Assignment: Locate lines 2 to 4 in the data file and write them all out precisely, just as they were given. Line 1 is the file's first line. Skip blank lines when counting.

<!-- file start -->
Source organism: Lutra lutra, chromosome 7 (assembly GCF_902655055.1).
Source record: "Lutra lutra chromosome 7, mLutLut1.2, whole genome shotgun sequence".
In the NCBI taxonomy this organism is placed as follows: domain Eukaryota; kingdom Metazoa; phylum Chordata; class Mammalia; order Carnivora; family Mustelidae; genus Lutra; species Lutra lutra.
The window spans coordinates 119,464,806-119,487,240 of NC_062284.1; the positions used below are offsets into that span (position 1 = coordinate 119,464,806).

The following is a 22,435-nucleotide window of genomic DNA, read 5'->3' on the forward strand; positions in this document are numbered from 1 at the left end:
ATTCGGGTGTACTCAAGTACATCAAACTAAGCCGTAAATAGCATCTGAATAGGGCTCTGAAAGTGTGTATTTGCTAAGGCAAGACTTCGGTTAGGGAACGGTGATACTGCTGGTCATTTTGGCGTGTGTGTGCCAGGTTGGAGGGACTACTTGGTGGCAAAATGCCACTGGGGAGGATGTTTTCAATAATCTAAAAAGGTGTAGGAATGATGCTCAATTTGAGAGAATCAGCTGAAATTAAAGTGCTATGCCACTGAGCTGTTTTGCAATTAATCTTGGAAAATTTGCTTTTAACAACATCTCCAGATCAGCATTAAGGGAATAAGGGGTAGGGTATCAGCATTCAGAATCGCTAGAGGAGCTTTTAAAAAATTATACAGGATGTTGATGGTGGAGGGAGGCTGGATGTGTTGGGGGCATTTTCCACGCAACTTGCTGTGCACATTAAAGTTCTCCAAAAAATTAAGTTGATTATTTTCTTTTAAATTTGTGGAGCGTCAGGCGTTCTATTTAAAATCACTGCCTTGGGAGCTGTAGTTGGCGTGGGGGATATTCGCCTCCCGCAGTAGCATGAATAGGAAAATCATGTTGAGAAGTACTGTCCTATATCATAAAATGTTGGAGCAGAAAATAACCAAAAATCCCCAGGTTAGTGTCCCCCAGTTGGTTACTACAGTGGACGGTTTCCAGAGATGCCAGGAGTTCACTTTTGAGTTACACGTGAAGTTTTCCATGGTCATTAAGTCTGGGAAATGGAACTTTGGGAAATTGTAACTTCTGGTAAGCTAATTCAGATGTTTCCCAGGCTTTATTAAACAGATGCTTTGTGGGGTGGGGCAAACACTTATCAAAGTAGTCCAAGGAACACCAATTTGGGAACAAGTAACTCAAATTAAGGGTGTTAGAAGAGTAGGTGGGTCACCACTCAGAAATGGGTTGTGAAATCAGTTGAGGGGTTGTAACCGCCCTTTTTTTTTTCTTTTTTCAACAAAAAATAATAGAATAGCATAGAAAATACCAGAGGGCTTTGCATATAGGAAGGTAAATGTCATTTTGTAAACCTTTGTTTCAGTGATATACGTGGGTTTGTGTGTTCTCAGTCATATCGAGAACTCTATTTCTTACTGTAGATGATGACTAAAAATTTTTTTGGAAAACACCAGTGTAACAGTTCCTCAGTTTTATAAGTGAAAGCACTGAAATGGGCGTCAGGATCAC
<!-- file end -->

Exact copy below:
Source record: "Lutra lutra chromosome 7, mLutLut1.2, whole genome shotgun sequence".
In the NCBI taxonomy this organism is placed as follows: domain Eukaryota; kingdom Metazoa; phylum Chordata; class Mammalia; order Carnivora; family Mustelidae; genus Lutra; species Lutra lutra.
The window spans coordinates 119,464,806-119,487,240 of NC_062284.1; the positions used below are offsets into that span (position 1 = coordinate 119,464,806).